In The Mist, after a freak storm, a mist envelops a small town in (surprise!) Maine. Inside that mist lurk creatures never before seen by man. Are they from another dimension? Or something created by our scientists for biowarfare? A large group of people is trapped inside a supermarket, unable to escape for fear of being slaughtered. Some people are good, some not so good. By the end of the movie, the ultimate question is “Who are the real monsters?”
Finally, the movie opened. I’m in my nice comfortable seat at Tinseltown Cinema. The first scene flickers on the big screen and Drayton is shown painting a movie poster. When I see its subject, Roland the Gunslinger from the Dark Tower Series, I know The Mist was crafted with respect and affection for King’s work. I’m in for a treat. I’m not disappointed.
The Mist is classic King. Witness the exchange between the group as Mrs. Carmody, the crazy-as-a-fox fanatic, talks about their dire situation.
Dan Miller: What are you saying? What are you proposing?
Mrs. Carmody: If we all prepare… to meet our maker…
Jim Grondin[interrupting her]: Oh, prepare to meet shit! Lady, your tongue must be hung in the middle so that it can waggle at both ends.
Mrs. Carmody: The end of times has come. Not in flames, but in mist.
Jim Grondin: Come here. How about if your ass prepares to meet my size ten work boot! How about that?
So, yes, The Mist is humorous, but it is horror, pure and simple. Terrible things happen. People are killed. Some people do stupid things, and characters you care about die. This is a great short story transformed into a great movie. Pixilated Polly gives The Mist - 4 ½ howls of pleasure.
Last but not least, Sweeney Todd: The Demon Barber of Fleet Street. This is another movie I anxiously awaited. Based on a Broadway play… Tim Burton and Johnny Depp collaborating… Depp sings… I knew it would be great. I mean, look at Edward Scissorhands. True, music and horror are an unlikely combination, but it can be done. The Phantom of the Opera is a good example. Sweeney Todd is another, and it doesn’t disappoint.
John Logan (The Last Samurai) wrote the screenplay for Sweeney. Steven Sondheim, who was taught by the renowned Oscar Hammerstein II, did the music. So, already it had an impressive pedigree. Tim Burton (Nightmare Before Christmas) directed it. Then the actors were cast: Johnny Depp (Pirates of the Caribbean, Chocolat) as Benjamin Barker a.k.a. Sweeney Todd, Helena Bonham Carter (Big Fish) as Mrs. Lovett, Alan Rickman (All the Harry Potter movies) as Judge Turpin, and Sacha Baron Cohen (Borat) as Signor Adolfo Pirelli.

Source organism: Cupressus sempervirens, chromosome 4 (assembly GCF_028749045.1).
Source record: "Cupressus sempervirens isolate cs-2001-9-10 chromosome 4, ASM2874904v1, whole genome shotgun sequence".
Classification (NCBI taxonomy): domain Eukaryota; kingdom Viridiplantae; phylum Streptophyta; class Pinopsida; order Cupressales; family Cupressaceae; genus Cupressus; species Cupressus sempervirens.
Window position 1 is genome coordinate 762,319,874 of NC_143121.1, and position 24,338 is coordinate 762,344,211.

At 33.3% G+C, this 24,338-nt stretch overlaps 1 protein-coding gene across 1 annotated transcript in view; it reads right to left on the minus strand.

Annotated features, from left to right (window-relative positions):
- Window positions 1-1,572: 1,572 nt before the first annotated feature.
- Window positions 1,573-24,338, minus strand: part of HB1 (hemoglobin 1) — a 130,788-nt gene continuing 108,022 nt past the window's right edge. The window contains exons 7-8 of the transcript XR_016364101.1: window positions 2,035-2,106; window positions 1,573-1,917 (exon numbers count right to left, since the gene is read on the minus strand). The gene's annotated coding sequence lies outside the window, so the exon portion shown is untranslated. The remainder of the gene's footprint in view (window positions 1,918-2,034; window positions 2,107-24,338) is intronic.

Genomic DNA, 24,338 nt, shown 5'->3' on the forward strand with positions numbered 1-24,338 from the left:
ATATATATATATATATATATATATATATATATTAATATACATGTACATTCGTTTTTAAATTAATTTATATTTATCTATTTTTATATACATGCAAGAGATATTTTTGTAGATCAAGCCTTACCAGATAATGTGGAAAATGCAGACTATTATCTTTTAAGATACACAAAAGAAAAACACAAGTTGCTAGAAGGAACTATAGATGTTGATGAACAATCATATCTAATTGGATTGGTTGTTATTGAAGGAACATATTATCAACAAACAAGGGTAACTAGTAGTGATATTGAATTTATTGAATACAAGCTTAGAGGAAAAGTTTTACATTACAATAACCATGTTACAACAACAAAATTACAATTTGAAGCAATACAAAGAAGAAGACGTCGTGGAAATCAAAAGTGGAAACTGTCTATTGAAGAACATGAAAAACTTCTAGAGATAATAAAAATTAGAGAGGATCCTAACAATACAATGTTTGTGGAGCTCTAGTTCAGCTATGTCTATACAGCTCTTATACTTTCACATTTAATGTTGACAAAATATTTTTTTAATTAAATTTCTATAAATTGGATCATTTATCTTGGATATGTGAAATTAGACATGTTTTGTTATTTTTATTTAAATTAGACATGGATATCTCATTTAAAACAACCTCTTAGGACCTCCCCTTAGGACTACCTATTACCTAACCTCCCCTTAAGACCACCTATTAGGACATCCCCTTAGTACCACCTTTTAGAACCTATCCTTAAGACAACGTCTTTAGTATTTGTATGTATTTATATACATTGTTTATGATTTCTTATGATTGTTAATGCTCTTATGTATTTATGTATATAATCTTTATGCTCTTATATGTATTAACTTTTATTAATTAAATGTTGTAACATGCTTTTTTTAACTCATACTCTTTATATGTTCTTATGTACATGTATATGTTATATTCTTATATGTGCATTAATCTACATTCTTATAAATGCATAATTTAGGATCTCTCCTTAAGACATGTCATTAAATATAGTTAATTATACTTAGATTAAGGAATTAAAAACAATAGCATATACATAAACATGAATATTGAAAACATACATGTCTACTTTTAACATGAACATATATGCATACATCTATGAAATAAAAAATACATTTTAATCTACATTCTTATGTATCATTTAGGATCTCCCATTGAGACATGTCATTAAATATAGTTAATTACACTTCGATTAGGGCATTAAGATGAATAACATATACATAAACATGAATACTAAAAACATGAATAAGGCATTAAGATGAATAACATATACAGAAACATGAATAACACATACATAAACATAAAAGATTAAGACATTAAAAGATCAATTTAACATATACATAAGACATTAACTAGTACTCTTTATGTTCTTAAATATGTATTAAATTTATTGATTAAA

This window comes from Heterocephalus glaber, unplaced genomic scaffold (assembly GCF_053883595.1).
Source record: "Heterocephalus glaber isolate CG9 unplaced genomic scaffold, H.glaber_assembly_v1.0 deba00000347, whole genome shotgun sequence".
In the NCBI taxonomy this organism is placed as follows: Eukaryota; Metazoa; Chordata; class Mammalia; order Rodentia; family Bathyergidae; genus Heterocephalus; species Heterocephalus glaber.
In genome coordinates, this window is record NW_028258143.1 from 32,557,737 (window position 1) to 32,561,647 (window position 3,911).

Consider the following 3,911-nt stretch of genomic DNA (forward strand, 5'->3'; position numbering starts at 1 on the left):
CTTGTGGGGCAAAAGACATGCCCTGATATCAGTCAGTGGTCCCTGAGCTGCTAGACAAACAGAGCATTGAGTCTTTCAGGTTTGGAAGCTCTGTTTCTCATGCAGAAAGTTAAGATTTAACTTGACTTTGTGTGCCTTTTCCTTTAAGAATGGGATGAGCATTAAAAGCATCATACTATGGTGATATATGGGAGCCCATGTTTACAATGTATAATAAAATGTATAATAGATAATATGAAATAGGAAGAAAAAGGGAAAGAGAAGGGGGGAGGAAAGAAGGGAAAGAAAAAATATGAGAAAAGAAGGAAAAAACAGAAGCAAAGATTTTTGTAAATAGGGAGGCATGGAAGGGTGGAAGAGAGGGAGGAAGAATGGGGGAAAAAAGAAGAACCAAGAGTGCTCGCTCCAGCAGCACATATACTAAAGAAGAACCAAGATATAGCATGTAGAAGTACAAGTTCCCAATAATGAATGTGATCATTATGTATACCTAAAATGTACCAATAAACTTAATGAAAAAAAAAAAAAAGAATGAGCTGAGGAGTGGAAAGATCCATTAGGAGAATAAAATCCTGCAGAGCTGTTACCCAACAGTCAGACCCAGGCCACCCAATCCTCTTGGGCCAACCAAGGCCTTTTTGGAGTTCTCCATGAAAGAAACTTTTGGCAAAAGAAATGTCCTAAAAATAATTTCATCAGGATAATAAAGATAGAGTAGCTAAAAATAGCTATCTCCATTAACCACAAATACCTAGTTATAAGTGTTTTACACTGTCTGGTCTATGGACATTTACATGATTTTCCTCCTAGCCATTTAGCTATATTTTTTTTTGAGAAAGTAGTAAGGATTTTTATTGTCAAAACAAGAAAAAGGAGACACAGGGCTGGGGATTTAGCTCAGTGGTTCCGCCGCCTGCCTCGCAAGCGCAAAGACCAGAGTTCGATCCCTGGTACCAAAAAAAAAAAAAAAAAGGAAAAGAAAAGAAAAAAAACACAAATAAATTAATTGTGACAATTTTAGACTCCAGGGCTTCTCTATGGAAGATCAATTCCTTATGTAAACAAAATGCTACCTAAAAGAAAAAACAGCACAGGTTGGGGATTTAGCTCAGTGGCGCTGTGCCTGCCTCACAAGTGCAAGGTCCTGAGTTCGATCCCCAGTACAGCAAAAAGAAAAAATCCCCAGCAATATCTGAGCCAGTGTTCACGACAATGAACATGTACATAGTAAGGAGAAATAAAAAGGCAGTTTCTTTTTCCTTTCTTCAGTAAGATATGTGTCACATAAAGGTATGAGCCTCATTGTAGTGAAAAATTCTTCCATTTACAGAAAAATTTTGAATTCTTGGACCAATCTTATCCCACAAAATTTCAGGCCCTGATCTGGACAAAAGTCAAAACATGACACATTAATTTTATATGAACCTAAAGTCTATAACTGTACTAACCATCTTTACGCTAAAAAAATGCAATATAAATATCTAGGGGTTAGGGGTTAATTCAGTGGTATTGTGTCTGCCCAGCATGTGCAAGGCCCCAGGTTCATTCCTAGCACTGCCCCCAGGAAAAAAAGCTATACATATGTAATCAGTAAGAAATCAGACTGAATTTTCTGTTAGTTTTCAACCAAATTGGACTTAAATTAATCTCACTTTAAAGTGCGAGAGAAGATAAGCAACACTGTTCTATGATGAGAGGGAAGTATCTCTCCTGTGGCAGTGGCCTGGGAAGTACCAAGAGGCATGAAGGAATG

In Sweeney Todd, Benjamin Barker is a man who loves his family deeply. When Judge Turpin spies Ben’s wife, he desires to have her. He has Ben arrested and sent to Australia, rapes Ben’s wife and, when she takes poison, adopts the baby daughter as his ward. After many hard years, Ben returns to London as Sweeney Todd, a man bitter and full of anger. When he visits the pie shop of old friend, Mrs. Lovett, he discovers his wife is dead, and his daughter a ward of his greatest enemy. Sweeney vows revenge. And blood flows. It not only flows, it gushes, it spurts, it jets and it spatters. Hiding her eyes, Polly was reminded of the scene with the Black Knight in Monty Python and the Holy Grail. I can hear Tim Burton shouting, “More blood, we need more blood!” as he directed the killings. That said, the only thing that stopped the abundance of blood from being humorous was Johnny Depp’s acting ability. Seeing that rage, that bitter sadness portrayed with such able intensity, I couldn’t laugh. I could only stare.
Be warned. Burton’s Victorian England is a dark vision of poverty, squalor, greed and lust. Yet he shows us moments of beauty, such as the love Benjamin Barker shares with his family before the Judge puts all to ruin. Or the love the young sailor Anthony Hope has for Ben’s daughter Johanna. Amidst the Stygian despair, there is hope. I like to believe, in all that sadness and anger, there is one happy ending.
Pixilated Polly gives Sweeney Todd, The Demon Barber of Fleet Street - 4 howls of pleasure .